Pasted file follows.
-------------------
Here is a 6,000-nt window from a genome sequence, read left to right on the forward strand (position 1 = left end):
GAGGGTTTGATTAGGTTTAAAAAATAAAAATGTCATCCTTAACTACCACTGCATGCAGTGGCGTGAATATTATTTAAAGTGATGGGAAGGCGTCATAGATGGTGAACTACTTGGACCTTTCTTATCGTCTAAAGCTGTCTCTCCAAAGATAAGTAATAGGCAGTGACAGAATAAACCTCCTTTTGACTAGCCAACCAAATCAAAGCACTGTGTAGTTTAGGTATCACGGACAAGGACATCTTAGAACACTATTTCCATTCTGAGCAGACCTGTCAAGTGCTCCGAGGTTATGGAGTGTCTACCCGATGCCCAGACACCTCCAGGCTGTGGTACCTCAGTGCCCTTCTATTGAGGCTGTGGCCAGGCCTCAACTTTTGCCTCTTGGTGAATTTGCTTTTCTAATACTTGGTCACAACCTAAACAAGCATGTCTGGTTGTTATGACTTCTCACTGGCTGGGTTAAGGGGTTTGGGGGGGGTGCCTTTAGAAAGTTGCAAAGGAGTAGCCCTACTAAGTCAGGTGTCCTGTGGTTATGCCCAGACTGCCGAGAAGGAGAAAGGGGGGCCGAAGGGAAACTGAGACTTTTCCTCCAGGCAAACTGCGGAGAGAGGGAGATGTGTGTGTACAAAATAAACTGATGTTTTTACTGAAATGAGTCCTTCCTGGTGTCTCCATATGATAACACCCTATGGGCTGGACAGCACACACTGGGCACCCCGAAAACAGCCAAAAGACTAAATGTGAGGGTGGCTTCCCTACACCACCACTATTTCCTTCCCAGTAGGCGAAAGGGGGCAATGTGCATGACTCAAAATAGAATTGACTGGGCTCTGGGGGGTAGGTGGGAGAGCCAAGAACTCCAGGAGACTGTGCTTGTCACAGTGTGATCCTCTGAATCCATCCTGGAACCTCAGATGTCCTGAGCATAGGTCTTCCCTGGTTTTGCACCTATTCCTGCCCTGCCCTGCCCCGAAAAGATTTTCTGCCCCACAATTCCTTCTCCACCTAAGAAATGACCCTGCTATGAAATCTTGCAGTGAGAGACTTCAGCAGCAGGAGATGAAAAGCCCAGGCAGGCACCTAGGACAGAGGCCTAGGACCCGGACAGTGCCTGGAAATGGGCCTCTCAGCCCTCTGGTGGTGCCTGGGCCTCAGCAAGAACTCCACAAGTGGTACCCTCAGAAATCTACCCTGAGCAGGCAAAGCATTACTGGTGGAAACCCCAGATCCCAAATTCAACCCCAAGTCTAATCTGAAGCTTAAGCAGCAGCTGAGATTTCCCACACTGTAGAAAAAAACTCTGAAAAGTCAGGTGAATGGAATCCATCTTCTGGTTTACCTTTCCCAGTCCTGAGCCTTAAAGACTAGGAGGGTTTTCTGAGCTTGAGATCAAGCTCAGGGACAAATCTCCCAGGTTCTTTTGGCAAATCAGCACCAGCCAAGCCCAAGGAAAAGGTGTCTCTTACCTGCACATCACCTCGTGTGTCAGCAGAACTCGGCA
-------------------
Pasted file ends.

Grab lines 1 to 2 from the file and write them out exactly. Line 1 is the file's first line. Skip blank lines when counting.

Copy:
Here is a 6,000-nt window from a genome sequence, read left to right on the forward strand (position 1 = left end):
GAGGGTTTGATTAGGTTTAAAAAATAAAAATGTCATCCTTAACTACCACTGCATGCAGTGGCGTGAATATTATTTAAAGTGATGGGAAGGCGTCATAGATGGTGAACTACTTGGACCTTTCTTATCGTCTAAAGCTGTCTCTCCAAAGATAAGTAATAGGCAGTGACAGAATAAACCTCCTTTTGACTAGCCAACCAAATCAAAGCACTGTGTAGTTTAGGTATCACGGACAAGGACATCTTAGAACACTATTTCCATTCTGAGCAGACCTGTCAAGTGCTCCGAGGTTATGGAGTGTCTACCCGATGCCCAGACACCTCCAGGCTGTGGTACCTCAGTGCCCTTCTATTGAGGCTGTGGCCAGGCCTCAACTTTTGCCTCTTGGTGAATTTGCTTTTCTAATACTTGGTCACAACCTAAACAAGCATGTCTGGTTGTTATGACTTCTCACTGGCTGGGTTAAGGGGTTTGGGGGGGGTGCCTTTAGAAAGTTGCAAAGGAGTAGCCCTACTAAGTCAGGTGTCCTGTGGTTATGCCCAGACTGCCGAGAAGGAGAAAGGGGGGCCGAAGGGAAACTGAGACTTTTCCTCCAGGCAAACTGCGGAGAGAGGGAGATGTGTGTGTACAAAATAAACTGATGTTTTTACTGAAATGAGTCCTTCCTGGTGTCTCCATATGATAACACCCTATGGGCTGGACAGCACACACTGGGCACCCCGAAAACAGCCAAAAGACTAAATGTGAGGGTGGCTTCCCTACACCACCACTATTTCCTTCCCAGTAGGCGAAAGGGGGCAATGTGCATGACTCAAAATAGAATTGACTGGGCTCTGGGGGGTAGGTGGGAGAGCCAAGAACTCCAGGAGACTGTGCTTGTCACAGTGTGATCCTCTGAATCCATCCTGGAACCTCAGATGTCCTGAGCATAGGTCTTCCCTGGTTTTGCACCTATTCCTGCCCTGCCCTGCCCCGAAAAGATTTTCTGCCCCACAATTCCTTCTCCACCTAAGAAATGACCCTGCTATGAAATCTTGCAGTGAGAGACTTCAGCAGCAGGAGATGAAAAGCCCAGGCAGGCACCTAGGACAGAGGCCTAGGACCCGGACAGTGCCTGGAAATGGGCCTCTCAGCCCTCTGGTGGTGCCTGGGCCTCAGCAAGAACTCCACAAGTGGTACCCTCAGAAATCTACCCTGAGCAGGCAAAGCATTACTGGTGGAAACCCCAGATCCCAAATTCAACCCCAAGTCTAATCTGAAGCTTAAGCAGCAGCTGAGATTTCCCACACTGTAGAAAAAAACTCTGAAAAGTCAGGTGAATGGAATCCATCTTCTGGTTTACCTTTCCCAGTCCTGAGCCTTAAAGACTAGGAGGGTTTTCTGAGCTTGAGATCAAGCTCAGGGACAAATCTCCCAGGTTCTTTTGGCAAATCAGCACCAGCCAAGCCCAAGGAAAAGGTGTCTCTTACCTGCACATCACCTCGTGTGTCAGCAGAACTCGGCA